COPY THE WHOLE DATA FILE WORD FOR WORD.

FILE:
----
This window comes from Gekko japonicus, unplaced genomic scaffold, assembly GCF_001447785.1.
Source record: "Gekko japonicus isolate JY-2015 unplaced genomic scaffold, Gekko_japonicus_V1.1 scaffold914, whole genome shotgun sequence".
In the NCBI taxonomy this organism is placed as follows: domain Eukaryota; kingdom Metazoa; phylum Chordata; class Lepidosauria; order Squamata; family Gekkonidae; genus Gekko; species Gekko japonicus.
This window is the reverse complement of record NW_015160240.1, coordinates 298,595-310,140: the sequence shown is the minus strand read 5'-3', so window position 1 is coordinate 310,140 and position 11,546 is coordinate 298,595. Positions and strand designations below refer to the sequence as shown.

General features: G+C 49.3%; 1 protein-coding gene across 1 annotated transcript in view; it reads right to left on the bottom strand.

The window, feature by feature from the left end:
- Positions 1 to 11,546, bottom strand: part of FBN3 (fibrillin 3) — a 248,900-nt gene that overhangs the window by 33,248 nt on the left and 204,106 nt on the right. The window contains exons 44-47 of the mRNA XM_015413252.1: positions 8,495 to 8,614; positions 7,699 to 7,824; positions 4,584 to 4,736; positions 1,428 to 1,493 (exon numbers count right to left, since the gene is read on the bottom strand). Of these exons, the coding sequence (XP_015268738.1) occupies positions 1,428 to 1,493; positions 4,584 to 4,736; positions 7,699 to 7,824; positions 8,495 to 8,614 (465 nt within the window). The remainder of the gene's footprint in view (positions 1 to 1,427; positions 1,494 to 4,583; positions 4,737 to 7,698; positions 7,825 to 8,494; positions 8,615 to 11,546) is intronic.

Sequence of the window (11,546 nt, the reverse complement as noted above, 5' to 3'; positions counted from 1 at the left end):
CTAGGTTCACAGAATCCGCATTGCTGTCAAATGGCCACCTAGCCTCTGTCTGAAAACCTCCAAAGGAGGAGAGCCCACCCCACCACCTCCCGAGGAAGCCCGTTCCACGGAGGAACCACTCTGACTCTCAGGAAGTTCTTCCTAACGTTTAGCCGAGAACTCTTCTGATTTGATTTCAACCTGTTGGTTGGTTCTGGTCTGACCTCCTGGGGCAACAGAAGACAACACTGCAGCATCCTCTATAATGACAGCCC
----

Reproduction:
This window comes from Gekko japonicus, unplaced genomic scaffold, assembly GCF_001447785.1.
Source record: "Gekko japonicus isolate JY-2015 unplaced genomic scaffold, Gekko_japonicus_V1.1 scaffold914, whole genome shotgun sequence".
In the NCBI taxonomy this organism is placed as follows: domain Eukaryota; kingdom Metazoa; phylum Chordata; class Lepidosauria; order Squamata; family Gekkonidae; genus Gekko; species Gekko japonicus.
This window is the reverse complement of record NW_015160240.1, coordinates 298,595-310,140: the sequence shown is the minus strand read 5'-3', so window position 1 is coordinate 310,140 and position 11,546 is coordinate 298,595. Positions and strand designations below refer to the sequence as shown.

General features: G+C 49.3%; 1 protein-coding gene across 1 annotated transcript in view; it reads right to left on the bottom strand.

The window, feature by feature from the left end:
- Positions 1 to 11,546, bottom strand: part of FBN3 (fibrillin 3) — a 248,900-nt gene that overhangs the window by 33,248 nt on the left and 204,106 nt on the right. The window contains exons 44-47 of the mRNA XM_015413252.1: positions 8,495 to 8,614; positions 7,699 to 7,824; positions 4,584 to 4,736; positions 1,428 to 1,493 (exon numbers count right to left, since the gene is read on the bottom strand). Of these exons, the coding sequence (XP_015268738.1) occupies positions 1,428 to 1,493; positions 4,584 to 4,736; positions 7,699 to 7,824; positions 8,495 to 8,614 (465 nt within the window). The remainder of the gene's footprint in view (positions 1 to 1,427; positions 1,494 to 4,583; positions 4,737 to 7,698; positions 7,825 to 8,494; positions 8,615 to 11,546) is intronic.

Sequence of the window (11,546 nt, the reverse complement as noted above, 5' to 3'; positions counted from 1 at the left end):
CTAGGTTCACAGAATCCGCATTGCTGTCAAATGGCCACCTAGCCTCTGTCTGAAAACCTCCAAAGGAGGAGAGCCCACCCCACCACCTCCCGAGGAAGCCCGTTCCACGGAGGAACCACTCTGACTCTCAGGAAGTTCTTCCTAACGTTTAGCCGAGAACTCTTCTGATTTGATTTCAACCTGTTGGTTGGTTCTGGTCTGACCTCCTGGGGCAACAGAAGACAACACTGCAGCATCCTCTATAATGACAGCCC